Friends described Kaye as giving, warm and attentive to community members on their birthdays and when they were sick. A wife and mother, she loved gardening and made delicious challah for her family and friends, said Roneet Lev, 55.
When the gunfire erupted, another worshipper, Shimon Abitbul, said he immediately placed his 2-year-old grandson on the floor and waited for a break in the shooting to grab the boy and sprint away.
Abitbul, who was visiting from Israel and staying with his daughter and her family in Southern California, said he was still coming to grips with the carnage.
"All of us are human beings," he said. "It doesn't matter if you are Jews or Christians or Muslims."
Peretz, who was wounded in the leg, said he turned around after hearing gunfire and saw the shooter standing by the door. He grabbed his niece by the hand and carried out another child.
He then saw a group of children and got them running, "I tell them, 'go this way, go this way," said Peretz, who is visiting from Israel.
Gore said authorities were reviewing Earnest's social media posts, including what he described as a "manifesto." There was no known threat after Earnest was arrested, but authorities boosted patrols at places of worship Saturday and again on Sunday as a precaution, police said.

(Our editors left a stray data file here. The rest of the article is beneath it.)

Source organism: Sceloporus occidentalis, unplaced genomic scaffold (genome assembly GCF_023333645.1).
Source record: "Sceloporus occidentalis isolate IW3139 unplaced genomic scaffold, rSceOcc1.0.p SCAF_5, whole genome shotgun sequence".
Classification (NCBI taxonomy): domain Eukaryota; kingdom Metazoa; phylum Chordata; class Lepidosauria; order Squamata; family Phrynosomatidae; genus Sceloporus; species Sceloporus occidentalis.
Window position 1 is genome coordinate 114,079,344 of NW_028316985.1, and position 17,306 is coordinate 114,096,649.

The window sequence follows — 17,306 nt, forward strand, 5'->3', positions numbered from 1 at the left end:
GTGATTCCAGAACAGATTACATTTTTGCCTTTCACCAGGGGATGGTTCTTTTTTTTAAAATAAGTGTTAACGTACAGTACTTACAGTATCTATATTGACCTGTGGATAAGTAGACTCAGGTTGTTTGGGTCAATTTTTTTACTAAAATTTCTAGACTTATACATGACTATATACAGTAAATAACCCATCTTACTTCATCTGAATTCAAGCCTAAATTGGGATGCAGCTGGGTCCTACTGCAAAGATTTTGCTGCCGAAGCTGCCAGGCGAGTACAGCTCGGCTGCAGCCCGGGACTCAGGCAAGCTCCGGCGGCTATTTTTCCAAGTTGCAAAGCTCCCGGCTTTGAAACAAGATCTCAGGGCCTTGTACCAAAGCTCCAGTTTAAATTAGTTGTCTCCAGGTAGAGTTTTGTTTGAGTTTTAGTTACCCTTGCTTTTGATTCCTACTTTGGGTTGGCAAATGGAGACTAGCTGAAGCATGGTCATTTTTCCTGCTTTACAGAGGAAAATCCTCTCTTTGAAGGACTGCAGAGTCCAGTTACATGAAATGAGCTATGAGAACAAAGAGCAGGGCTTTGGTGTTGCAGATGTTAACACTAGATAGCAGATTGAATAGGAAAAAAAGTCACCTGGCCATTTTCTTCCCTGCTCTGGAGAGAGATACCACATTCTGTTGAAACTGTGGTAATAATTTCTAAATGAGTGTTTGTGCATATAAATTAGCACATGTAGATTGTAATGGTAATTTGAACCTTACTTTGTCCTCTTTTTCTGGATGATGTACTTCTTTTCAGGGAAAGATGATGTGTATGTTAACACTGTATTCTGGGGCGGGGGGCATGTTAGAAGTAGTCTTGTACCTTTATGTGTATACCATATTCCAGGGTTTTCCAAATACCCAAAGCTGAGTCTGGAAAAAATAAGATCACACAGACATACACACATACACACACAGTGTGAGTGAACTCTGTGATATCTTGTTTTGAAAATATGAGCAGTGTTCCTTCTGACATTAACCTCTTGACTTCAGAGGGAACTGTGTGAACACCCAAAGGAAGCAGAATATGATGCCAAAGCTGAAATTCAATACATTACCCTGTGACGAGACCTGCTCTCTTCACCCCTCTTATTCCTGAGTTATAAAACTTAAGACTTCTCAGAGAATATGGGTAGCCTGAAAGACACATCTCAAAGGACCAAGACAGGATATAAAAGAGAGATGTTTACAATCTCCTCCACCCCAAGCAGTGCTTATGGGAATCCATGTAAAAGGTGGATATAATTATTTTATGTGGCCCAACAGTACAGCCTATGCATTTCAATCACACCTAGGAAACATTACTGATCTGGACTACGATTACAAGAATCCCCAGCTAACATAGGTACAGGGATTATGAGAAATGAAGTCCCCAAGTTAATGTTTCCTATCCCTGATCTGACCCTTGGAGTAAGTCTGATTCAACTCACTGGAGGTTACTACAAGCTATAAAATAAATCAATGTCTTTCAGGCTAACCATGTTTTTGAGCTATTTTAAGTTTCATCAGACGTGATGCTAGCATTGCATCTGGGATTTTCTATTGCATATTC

A person identifying himself as John Earnest posted an anti-Jewish screed online about an hour before the attack. The poster described himself as a nursing school student and praised the suspects accused of carrying out deadly attacks on mosques in New Zealand last month that killed 50 and at Pittsburgh's Tree of Life synagogue on Oct. 27, in which 11 people were killed.
"It was a hate crime, no doubt about it," national security adviser John Bolton said on "Fox News Sunday." He said investigators have not seen any connection between the suspect and other extremist groups.
California State University, San Marcos, confirmed that Earnest was a student who was on the dean's list and said the school was "dismayed and disheartened" that he was suspected in "this despicable act."
Goldstein said President Donald Trump called him to share condolences on behalf of the American people.
The White House acknowledged the call. "The President expressed his love for the Jewish people and the entire community of Poway," Deputy Press Secretary Judd Deere said in a statement.
On Sunday night, hundreds of people gathered at a park for a vigil to honor the victims.
People at the community park near Chabad synagogue in Poway held candles and listened to prayer in Hebrew. Leaders asked community members to do acts of kindness to remember Kaye.
Poway Mayor Steve Vaus said he would stand with the community, and Rabbi Goldstein said seeing the crowd come together provided consolation.
"What happened to us, happened to all of us," Goldstein said.
Weber reported from Los Angeles. Associated Press writers Elliot Spagat in Poway and Daisy Nguyen in San Francisco contributed to this report.